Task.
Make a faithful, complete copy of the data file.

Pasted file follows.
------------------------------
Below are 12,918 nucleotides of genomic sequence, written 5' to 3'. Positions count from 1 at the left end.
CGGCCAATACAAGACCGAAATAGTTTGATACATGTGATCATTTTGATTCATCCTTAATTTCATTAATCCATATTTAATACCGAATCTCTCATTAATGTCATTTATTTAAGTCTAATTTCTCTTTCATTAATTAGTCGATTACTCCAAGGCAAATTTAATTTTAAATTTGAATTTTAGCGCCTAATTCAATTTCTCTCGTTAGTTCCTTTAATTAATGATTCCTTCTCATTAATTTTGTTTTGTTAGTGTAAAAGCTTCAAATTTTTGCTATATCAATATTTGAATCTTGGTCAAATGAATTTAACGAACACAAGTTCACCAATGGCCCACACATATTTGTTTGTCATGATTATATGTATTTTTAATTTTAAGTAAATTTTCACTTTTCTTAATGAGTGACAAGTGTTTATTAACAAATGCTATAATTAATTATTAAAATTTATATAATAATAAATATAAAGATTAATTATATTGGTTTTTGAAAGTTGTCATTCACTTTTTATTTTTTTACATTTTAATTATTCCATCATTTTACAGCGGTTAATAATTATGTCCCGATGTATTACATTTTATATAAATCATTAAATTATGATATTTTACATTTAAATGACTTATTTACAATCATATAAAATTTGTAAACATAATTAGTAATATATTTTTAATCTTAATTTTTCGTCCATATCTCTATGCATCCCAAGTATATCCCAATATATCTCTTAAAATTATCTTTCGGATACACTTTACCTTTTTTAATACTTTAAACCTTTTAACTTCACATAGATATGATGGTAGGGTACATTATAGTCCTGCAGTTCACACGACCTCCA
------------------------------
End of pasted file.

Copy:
Below are 12,918 nucleotides of genomic sequence, written 5' to 3'. Positions count from 1 at the left end.
CGGCCAATACAAGACCGAAATAGTTTGATACATGTGATCATTTTGATTCATCCTTAATTTCATTAATCCATATTTAATACCGAATCTCTCATTAATGTCATTTATTTAAGTCTAATTTCTCTTTCATTAATTAGTCGATTACTCCAAGGCAAATTTAATTTTAAATTTGAATTTTAGCGCCTAATTCAATTTCTCTCGTTAGTTCCTTTAATTAATGATTCCTTCTCATTAATTTTGTTTTGTTAGTGTAAAAGCTTCAAATTTTTGCTATATCAATATTTGAATCTTGGTCAAATGAATTTAACGAACACAAGTTCACCAATGGCCCACACATATTTGTTTGTCATGATTATATGTATTTTTAATTTTAAGTAAATTTTCACTTTTCTTAATGAGTGACAAGTGTTTATTAACAAATGCTATAATTAATTATTAAAATTTATATAATAATAAATATAAAGATTAATTATATTGGTTTTTGAAAGTTGTCATTCACTTTTTATTTTTTTACATTTTAATTATTCCATCATTTTACAGCGGTTAATAATTATGTCCCGATGTATTACATTTTATATAAATCATTAAATTATGATATTTTACATTTAAATGACTTATTTACAATCATATAAAATTTGTAAACATAATTAGTAATATATTTTTAATCTTAATTTTTCGTCCATATCTCTATGCATCCCAAGTATATCCCAATATATCTCTTAAAATTATCTTTCGGATACACTTTACCTTTTTTAATACTTTAAACCTTTTAACTTCACATAGATATGATGGTAGGGTACATTATAGTCCTGCAGTTCACACGACCTCCA